The transmission potential of monkeypox virus in human populations

P E Fine, Z Jezek, B Grab, H Dixon
International Journal of Epidemiology 1988, 17 (3): 643-50
Data on monkeypox in Zaire over the five years 1980-1984 are analysed to assess the protection imparted by past smallpox vaccination and the transmission potential of the virus in unvaccinated communities. Attack rates in individuals with and without vaccination scars indicated that smallpox vaccination (discontinued in 1980) imparted approximately 85% protection against monkeypox. It is predicted that monkeypox virus will continue to be introduced into human communities from animal sources, and that the average magnitude and duration of monkeypox epidemics will increase as vaccine-derived protection declines in the population. On the other hand, current evidence indicates that the virus is appreciably less transmissible than was smallpox, and that it will not persist in human communities, even in the total absence of vaccination. The findings thus support the recommendation of the Global Commission for the Certification of Smallpox Eradication to cease routine smallpox vaccination in monkeypox endemic areas, but to encourage continued epidemiological surveillance.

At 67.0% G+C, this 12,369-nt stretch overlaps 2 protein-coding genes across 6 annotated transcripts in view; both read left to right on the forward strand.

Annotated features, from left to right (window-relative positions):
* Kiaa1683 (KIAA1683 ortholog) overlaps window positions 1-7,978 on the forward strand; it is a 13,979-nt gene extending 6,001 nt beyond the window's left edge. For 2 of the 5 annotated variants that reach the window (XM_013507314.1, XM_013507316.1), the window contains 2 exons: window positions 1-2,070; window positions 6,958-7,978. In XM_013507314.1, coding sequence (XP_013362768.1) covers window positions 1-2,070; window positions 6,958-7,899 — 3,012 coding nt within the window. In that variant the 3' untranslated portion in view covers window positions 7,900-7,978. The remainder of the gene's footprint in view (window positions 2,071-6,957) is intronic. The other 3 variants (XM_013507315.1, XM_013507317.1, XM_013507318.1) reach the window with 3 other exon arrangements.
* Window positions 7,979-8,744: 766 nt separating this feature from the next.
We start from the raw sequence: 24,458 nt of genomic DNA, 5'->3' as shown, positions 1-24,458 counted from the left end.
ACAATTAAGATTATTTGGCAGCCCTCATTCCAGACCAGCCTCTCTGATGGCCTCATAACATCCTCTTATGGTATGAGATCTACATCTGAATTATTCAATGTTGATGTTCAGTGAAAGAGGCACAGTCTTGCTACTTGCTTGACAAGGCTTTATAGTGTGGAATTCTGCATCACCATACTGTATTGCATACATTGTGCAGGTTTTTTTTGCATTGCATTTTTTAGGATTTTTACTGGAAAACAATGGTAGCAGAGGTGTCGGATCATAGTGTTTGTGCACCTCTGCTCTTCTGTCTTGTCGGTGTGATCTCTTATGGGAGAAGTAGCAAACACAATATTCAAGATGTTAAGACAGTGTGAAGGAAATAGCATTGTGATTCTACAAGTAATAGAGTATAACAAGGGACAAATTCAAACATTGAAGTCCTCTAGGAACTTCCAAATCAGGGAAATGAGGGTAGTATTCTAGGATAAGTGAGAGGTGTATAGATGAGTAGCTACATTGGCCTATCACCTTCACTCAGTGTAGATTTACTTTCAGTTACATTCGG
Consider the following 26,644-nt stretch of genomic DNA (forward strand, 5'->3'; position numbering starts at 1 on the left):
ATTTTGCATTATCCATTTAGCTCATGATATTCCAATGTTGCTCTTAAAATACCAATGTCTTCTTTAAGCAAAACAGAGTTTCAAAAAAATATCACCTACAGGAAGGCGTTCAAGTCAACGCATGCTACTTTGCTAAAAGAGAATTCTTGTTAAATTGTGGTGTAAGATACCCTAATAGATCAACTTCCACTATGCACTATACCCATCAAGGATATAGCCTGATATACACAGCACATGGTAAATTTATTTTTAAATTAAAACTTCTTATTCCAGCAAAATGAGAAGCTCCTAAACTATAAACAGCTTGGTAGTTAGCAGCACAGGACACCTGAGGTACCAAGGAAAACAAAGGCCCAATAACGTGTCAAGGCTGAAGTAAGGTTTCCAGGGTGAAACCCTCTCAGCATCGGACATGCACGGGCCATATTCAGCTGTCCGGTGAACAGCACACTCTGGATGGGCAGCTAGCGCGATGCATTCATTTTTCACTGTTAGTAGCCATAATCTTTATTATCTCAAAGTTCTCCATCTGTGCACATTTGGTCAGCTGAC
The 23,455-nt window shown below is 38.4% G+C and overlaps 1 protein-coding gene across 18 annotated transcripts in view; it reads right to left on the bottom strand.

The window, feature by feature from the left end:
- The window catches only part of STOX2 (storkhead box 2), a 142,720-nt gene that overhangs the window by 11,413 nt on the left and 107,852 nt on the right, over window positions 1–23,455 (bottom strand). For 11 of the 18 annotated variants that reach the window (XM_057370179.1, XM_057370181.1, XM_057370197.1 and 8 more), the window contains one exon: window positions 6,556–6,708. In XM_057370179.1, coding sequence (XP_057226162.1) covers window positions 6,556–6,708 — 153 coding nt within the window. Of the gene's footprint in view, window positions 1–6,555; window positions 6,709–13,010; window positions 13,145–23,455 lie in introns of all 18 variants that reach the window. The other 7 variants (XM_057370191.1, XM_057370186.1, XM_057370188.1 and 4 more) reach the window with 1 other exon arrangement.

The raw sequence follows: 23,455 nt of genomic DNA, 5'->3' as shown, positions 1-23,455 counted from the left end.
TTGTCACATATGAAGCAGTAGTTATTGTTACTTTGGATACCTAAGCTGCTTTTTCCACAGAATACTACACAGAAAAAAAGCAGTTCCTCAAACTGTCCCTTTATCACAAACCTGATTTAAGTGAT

Full Text Links

Find Full Text Links for this Article


You are not logged in. Sign Up or Log In to join the discussion.

Trending Papers

Remove bar
Read by QxMD icon Read

Save your favorite articles in one place with a free QxMD account.


Search Tips

Use Boolean operators: AND/OR

diabetic AND foot
diabetes OR diabetic

Exclude a word using the 'minus' sign

Virchow -triad

Use Parentheses

water AND (cup OR glass)

Add an asterisk (*) at end of a word to include word stems

Neuro* will search for Neurology, Neuroscientist, Neurological, and so on

Use quotes to search for an exact phrase

"primary prevention of cancer"
(heart or cardiac or cardio*) AND arrest -"American Heart Association"

We want to hear from doctors like you!

Take a second to answer a survey question.